Word is out that the football teams from two high schools near Peoria, Illinois—Washington Community and Morton—will hold a competition of a different sort this weekend: the student-athletes will wash cars to raise money for St Jude Children’s Research Hospital, District 308 announced on its Facebook page.
The Washington Panthers will wash cars for donations Saturday, July 29, at Big R in Washington from 10 AM to 2 PM. And then on Sunday, July 30, at the Backyard Talent Show for St Jude in Morton starting at 5 PM, the teams will compete for the most donations. There’s more:
Join us at the show on Sunday for a fun face-off like no other—all to help raise money for the kids of St Jude! We’re getting in a little preseason action between the Morton Hogs and Washington Panthers football teams! The boys will be competing for your donations: Whoever raises the most money by the end of the show gets the pleasure of putting pies in their rivals’ faces! So come out and support your team while also supporting St Jude Children’s Research Hospital!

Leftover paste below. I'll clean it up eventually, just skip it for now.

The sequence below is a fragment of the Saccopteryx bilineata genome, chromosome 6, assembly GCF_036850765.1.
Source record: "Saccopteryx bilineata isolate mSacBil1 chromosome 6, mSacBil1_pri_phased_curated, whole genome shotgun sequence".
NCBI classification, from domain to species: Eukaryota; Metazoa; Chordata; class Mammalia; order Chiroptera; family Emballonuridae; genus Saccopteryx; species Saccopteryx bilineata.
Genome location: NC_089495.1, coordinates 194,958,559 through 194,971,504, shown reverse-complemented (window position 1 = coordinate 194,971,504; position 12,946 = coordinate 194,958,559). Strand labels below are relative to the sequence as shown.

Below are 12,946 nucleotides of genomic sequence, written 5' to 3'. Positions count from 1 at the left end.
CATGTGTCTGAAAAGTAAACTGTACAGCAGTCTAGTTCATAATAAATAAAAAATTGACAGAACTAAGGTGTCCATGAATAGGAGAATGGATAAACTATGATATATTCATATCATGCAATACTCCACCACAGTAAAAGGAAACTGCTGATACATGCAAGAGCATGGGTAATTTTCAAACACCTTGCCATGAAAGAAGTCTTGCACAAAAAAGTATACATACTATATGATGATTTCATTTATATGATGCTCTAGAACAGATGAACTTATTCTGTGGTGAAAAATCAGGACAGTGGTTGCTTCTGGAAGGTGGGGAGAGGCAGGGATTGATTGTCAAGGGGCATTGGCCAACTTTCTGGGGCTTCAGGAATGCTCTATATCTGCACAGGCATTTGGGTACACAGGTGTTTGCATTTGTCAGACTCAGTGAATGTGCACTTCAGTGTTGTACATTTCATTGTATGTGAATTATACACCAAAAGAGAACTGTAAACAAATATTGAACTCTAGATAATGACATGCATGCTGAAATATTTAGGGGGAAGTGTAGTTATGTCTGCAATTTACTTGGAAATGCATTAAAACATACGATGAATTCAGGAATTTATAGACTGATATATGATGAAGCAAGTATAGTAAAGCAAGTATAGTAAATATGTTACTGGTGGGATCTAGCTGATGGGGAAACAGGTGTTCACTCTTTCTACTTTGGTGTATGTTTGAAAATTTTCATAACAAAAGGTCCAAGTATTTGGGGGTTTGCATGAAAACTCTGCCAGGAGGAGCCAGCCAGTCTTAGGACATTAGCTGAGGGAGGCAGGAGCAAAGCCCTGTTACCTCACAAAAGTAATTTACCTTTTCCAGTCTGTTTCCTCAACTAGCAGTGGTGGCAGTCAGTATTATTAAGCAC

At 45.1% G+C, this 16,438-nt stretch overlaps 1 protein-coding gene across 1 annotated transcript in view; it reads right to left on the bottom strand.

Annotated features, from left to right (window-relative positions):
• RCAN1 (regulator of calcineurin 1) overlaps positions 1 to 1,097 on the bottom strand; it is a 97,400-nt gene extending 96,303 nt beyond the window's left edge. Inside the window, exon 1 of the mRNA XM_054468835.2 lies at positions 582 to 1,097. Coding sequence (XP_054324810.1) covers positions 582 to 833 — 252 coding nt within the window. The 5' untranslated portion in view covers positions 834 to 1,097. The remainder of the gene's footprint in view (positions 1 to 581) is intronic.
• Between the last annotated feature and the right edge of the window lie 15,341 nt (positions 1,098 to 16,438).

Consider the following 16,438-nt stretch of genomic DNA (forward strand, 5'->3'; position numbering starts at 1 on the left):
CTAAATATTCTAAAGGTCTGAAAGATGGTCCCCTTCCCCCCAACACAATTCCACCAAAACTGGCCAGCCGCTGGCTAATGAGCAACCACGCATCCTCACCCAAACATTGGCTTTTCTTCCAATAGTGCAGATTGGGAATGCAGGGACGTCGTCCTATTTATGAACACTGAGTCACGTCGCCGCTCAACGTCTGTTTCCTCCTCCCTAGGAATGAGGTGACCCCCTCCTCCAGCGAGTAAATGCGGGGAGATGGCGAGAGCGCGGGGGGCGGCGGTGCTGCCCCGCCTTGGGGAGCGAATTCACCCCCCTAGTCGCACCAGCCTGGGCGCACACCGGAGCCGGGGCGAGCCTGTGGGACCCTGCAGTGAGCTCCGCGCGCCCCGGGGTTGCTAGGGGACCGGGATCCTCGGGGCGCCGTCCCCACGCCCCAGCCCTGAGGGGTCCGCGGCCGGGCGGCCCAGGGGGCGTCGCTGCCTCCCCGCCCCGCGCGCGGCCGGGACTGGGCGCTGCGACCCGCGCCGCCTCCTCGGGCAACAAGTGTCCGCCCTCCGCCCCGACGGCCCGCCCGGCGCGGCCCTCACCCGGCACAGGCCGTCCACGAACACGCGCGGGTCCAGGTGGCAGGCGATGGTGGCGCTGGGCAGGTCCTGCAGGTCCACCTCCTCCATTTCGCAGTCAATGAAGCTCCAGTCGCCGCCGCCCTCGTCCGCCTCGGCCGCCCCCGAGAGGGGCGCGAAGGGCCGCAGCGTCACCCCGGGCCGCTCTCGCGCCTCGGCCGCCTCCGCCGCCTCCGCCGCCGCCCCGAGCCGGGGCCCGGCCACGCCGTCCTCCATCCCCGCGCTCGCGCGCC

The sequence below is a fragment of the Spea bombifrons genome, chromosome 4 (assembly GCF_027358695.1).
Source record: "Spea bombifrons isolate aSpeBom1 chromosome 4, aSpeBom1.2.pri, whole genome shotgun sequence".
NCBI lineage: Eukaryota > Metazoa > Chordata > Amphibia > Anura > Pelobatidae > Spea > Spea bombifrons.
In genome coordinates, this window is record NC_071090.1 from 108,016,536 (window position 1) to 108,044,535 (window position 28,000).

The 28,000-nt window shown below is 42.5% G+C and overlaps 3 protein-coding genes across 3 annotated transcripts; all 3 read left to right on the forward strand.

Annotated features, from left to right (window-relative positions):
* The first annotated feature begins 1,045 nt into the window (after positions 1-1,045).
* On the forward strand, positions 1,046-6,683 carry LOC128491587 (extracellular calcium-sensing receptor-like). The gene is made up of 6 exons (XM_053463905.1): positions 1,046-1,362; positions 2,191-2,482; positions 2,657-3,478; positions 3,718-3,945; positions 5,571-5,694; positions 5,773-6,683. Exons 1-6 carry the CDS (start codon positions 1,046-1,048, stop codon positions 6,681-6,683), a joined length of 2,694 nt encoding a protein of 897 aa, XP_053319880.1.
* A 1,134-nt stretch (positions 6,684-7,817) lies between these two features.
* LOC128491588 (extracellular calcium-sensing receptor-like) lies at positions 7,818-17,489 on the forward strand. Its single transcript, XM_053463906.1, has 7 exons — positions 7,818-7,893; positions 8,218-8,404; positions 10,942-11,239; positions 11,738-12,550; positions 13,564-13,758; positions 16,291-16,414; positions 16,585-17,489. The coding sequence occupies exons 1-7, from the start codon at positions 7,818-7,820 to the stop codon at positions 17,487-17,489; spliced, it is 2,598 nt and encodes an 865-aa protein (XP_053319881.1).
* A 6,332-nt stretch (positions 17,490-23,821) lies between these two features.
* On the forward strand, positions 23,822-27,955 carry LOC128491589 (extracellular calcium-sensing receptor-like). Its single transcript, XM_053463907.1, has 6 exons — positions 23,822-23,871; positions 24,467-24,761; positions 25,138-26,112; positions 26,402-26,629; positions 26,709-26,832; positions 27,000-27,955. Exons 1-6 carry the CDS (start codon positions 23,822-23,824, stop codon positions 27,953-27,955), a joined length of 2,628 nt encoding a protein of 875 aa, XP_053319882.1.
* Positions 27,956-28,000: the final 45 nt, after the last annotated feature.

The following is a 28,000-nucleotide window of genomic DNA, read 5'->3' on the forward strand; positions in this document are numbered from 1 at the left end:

St Jude Children’s Research Hospital is based in Memphis, Tennessee, and you can donate to its nonprofit foundation through its website if you can’t make it to a car wash or talent show this weekend.
The hospital treats children regardless of their ability to pay. It leads the world in better understanding, treating, and defeating childhood cancer and other life-threatening diseases. They put their money where their mouth is, too: Families never get a bill for treatment, travel, housing, or food, as staff members truly believe all a family should worry about is helping their child live.
Brains of NFL players have CTE
In other football-related news, it was reported that of 111 NFL players whose brains were studied by a neuropathologist after they had died, 110 of them had chronic traumatic encephalopathy.
Dr Ann McKee, who examined the brains of 202 deceased football players, 111 of whom played in the NFL at various positions, published a broad survey of her findings on Tuesday in the Journal of the American Medical Association. The NFL players included:
- 44 linemen
- 20 running backs
- 17 defensive backs
- 13 linebackers
- 7 quarterbacks
- 5 wide receivers
- 2 tight ends
- 1 place kicker, and 1 punter
These were not randomized studies, of course, since Dr McKee only had access to the brains of people who had willingly donated them. More research is needed to confirm the findings with larger or more randomized samples, but evidence continues to mount as to the strong link between tackle football, concussions, and degenerative brain disease.